I have a question: What are the different skills that are required for a social worker working in a residential care facility as compared with a social worker doing field work? In answering this question I would ask you to please be specific if there are differences.
Your question is an important one, because in asking it you are already indicating that there SHOULD be a difference in skills sets. However, in my humble experience, the skill set is not so important. More important than anything else I have realised is the attitude of the social worker. It is more important for me that the person is able to learn, and is willing to learn, than that the person comes with a specific skill set. I have encountered people in the field who are highly educated and experience, but are just poorly matched when working with children. Skills are something anyone can learn, but attitude is not so easy to change.
But, if I can name something that I specifically think is important, is that a social worker should have a very good understanding of the principles of child and youth care (even if she is not a child and youth care worker), especially developmental work, and life space intervention. Too often social workers see their jobs as "office" bound, and in child residential care, the social worker – just like the child care worker – should intervene in the life space of the child. The office is a place where you write your notes, nothing more. But again this comes down to attitude I guess, more than skill set.
How useful this is to you I don't know. But, I would much rather appoint a social worker with minimum qualfications and no experience and the right attitude, than the other way around.
Best of luck.
Werner van der Westhuizen
I think that the skills are the same but because the context is different, the nature of the relationship will change and some skills may need to be refined a little more. The most obvious example from my experience is the skill of managing challenging behaviour. In community settings in the past I have applied a no tolerance approach where kids were given warnings and offered help with situations but ultimately the policy was 'toe the line or go home'. In res care the child is home, so I need to have another layer of responses that are more likely to be able to hold the child in his difficulty, and help him to find a solution. In short, I need to work harder!!!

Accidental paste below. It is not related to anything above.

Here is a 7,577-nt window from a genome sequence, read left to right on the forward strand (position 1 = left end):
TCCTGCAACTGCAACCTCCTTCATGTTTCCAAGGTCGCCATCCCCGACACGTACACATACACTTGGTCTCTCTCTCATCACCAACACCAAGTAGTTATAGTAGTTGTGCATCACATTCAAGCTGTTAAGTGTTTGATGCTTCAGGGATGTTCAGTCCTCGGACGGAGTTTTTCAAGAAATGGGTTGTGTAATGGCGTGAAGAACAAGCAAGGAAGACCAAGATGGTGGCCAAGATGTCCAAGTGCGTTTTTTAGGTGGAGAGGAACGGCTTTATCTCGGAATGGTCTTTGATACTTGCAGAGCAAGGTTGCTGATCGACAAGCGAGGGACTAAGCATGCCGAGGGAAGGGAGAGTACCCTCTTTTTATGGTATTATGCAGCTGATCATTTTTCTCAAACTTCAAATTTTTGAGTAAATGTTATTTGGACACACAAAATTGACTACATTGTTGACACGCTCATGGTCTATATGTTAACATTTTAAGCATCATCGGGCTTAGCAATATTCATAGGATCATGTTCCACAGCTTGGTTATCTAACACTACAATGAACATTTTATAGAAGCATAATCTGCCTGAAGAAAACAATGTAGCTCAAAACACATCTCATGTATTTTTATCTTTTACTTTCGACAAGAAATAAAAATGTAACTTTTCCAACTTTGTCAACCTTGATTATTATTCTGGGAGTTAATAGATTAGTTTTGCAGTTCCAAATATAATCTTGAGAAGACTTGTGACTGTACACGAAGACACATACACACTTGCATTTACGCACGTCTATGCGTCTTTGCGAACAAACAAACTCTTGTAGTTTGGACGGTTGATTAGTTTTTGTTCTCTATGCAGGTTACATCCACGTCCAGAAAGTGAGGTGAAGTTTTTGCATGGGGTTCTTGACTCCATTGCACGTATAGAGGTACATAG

Generally I think that the skills required in both contexts include;
1) The ability to be aware of self and others
2) The ability to be intuitive
3) The ability to be aware of environment and its impact on people and situations
4) The ability to use self and relationship in a non manipulative way to promote positive outcomes
5) The ability to draw from a range of theoretical frameworks (especially non verbal communication) to enhance professional practice and increase the likelihood of positive outcomes And most importantly of all
6) The ability to have and retain compassion in the face of challenging situations and
7) The ability to know when you get it wrong, and have the courage to admit it to your client!!!!!
I have recently put all these together and called it 'The Craft of Social Care Practice'.
With very best wishes,
I am sure the admin is equally 'critical', tearing into quality time and service with children placed in alternative care. Social workers NEED the support of Social Auxiliary Workers w.r.t. reporting, admin etc. This social worker would focus on group work, casework, focussing on "the family", life skills orientation, a great deal of patience, since not all family members are equally ready, and always able to be re unified. SW should enter the residential care setting with a self care plan in place! That, should be a pre requisite. as part of his/her toolbox of preventative work.
Looking forward to read the replies.
I'll send you material about the free online caregiver education www.fairstartglobal.com . Meanwhile, have a look at the site.
Niels Peter Rygaard
Werner sure nailed it. In my opinon, attitude
is what makes a worker special. You can teach and help people to
develop skills. Developing attitude is an almost impossible
challenge, in my opinion.
If I can add to the helpful responses already posted, this question about the relevant 'skill-sets' for different contexts was the starting-point and main focus for my own book on Working in Group Care. It is not so much that there are different skills required in different settings, but that the balance and required level of these skills varies.
In particular I suggest that in the residential context we need to attend especially to the influence of the group (of both staff and young people) and to the whole network of relationships involved; we also need to always be ready to 'seize the time', making skilful and sensitive judgments about when and how to intervene 'in the moment' – this is what I called 'opportunity-led work'.
I would add that I think it is also about temperament – some people are much better suited to one-to-one work in an office or clinic, whereas others feel cooped-up in that setting and tend to do their best work when they are free-range. For what it's worth, I'd count myself among the latter.
Best wishes to the Child and Youth Care 'group'/network